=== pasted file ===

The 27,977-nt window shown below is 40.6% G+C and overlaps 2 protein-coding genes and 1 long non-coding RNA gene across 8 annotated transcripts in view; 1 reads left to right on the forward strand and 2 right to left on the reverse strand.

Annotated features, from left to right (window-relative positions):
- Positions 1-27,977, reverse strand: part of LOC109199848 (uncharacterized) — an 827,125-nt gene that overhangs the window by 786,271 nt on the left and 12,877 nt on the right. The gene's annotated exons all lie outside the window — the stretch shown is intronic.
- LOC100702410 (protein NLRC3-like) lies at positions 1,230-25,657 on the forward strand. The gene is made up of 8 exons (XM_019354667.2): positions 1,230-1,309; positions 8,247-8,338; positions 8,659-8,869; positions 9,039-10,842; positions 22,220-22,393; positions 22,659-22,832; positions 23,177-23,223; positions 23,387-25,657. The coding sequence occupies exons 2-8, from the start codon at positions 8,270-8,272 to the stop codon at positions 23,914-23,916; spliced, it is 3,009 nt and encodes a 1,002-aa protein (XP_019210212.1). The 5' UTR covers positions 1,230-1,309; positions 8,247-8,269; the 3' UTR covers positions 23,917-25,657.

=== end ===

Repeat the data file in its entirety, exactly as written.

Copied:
The 27,977-nt window shown below is 40.6% G+C and overlaps 2 protein-coding genes and 1 long non-coding RNA gene across 8 annotated transcripts in view; 1 reads left to right on the forward strand and 2 right to left on the reverse strand.

Annotated features, from left to right (window-relative positions):
- Positions 1-27,977, reverse strand: part of LOC109199848 (uncharacterized) — an 827,125-nt gene that overhangs the window by 786,271 nt on the left and 12,877 nt on the right. The gene's annotated exons all lie outside the window — the stretch shown is intronic.
- LOC100702410 (protein NLRC3-like) lies at positions 1,230-25,657 on the forward strand. The gene is made up of 8 exons (XM_019354667.2): positions 1,230-1,309; positions 8,247-8,338; positions 8,659-8,869; positions 9,039-10,842; positions 22,220-22,393; positions 22,659-22,832; positions 23,177-23,223; positions 23,387-25,657. The coding sequence occupies exons 2-8, from the start codon at positions 8,270-8,272 to the stop codon at positions 23,914-23,916; spliced, it is 3,009 nt and encodes a 1,002-aa protein (XP_019210212.1). The 5' UTR covers positions 1,230-1,309; positions 8,247-8,269; the 3' UTR covers positions 23,917-25,657.